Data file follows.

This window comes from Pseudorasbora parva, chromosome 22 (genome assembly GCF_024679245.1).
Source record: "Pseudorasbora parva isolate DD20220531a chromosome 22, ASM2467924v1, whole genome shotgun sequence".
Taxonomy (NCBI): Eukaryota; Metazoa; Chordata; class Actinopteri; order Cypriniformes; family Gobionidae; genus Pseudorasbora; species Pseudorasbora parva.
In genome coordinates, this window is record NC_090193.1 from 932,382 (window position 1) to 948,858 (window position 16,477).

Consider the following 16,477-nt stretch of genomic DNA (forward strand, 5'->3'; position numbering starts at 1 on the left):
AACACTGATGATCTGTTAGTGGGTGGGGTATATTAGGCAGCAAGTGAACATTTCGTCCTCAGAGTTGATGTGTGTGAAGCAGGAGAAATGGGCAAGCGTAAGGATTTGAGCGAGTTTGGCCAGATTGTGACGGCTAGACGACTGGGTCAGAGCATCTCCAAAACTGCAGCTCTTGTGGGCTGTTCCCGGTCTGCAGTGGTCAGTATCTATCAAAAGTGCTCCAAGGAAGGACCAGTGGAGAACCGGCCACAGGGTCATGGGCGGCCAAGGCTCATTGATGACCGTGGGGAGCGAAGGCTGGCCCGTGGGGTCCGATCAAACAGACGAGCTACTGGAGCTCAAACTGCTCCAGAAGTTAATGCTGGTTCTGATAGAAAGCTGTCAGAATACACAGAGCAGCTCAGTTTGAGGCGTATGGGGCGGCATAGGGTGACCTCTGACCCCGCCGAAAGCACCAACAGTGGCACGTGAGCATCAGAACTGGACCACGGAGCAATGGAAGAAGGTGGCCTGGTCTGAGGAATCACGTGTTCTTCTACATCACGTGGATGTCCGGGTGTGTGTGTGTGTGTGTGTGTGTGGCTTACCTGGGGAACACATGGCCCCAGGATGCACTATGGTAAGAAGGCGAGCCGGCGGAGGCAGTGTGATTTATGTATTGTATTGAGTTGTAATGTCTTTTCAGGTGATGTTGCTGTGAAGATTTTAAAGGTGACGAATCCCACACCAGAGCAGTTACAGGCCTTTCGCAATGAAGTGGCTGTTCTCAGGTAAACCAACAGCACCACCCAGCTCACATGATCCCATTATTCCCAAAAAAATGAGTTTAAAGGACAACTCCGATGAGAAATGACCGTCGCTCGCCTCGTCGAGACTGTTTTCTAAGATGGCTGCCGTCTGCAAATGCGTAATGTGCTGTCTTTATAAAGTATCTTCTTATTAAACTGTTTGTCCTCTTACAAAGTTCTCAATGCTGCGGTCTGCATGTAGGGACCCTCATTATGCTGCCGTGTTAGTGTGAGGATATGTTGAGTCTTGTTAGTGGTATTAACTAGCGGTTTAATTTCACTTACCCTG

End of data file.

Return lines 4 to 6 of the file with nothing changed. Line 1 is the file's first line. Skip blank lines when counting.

In genome coordinates, this window is record NC_090193.1 from 932,382 (window position 1) to 948,858 (window position 16,477).

Consider the following 16,477-nt stretch of genomic DNA (forward strand, 5'->3'; position numbering starts at 1 on the left):
AACACTGATGATCTGTTAGTGGGTGGGGTATATTAGGCAGCAAGTGAACATTTCGTCCTCAGAGTTGATGTGTGTGAAGCAGGAGAAATGGGCAAGCGTAAGGATTTGAGCGAGTTTGGCCAGATTGTGACGGCTAGACGACTGGGTCAGAGCATCTCCAAAACTGCAGCTCTTGTGGGCTGTTCCCGGTCTGCAGTGGTCAGTATCTATCAAAAGTGCTCCAAGGAAGGACCAGTGGAGAACCGGCCACAGGGTCATGGGCGGCCAAGGCTCATTGATGACCGTGGGGAGCGAAGGCTGGCCCGTGGGGTCCGATCAAACAGACGAGCTACTGGAGCTCAAACTGCTCCAGAAGTTAATGCTGGTTCTGATAGAAAGCTGTCAGAATACACAGAGCAGCTCAGTTTGAGGCGTATGGGGCGGCATAGGGTGACCTCTGACCCCGCCGAAAGCACCAACAGTGGCACGTGAGCATCAGAACTGGACCACGGAGCAATGGAAGAAGGTGGCCTGGTCTGAGGAATCACGTGTTCTTCTACATCACGTGGATGTCCGGGTGTGTGTGTGTGTGTGTGTGTGTGGCTTACCTGGGGAACACATGGCCCCAGGATGCACTATGGTAAGAAGGCGAGCCGGCGGAGGCAGTGTGATTTATGTATTGTATTGAGTTGTAATGTCTTTTCAGGTGATGTTGCTGTGAAGATTTTAAAGGTGACGAATCCCACACCAGAGCAGTTACAGGCCTTTCGCAATGAAGTGGCTGTTCTCAGGTAAACCAACAGCACCACCCAGCTCACATGATCCCATTATTCCCAAAAAAATGAGTTTAAAGGACAACTCCGATGAGAAATGACCGTCGCTCGCCTCGTCGAGACTGTTTTCTAAGATGGCTGCCGTCTGCAAATGCGTAATGTGCTGTCTTTATAAAGTATCTTCTTATTAAACTGTTTGTCCTCTTACAAAGTTCTCAATGCTGCGGTCTGCATGTAGGGACCCTCATTATGCTGCCGTGTTAGTGTGAGGATATGTTGAGTCTTGTTAGTGGTATTAACTAGCGGTTTAATTTCACTTACCCTG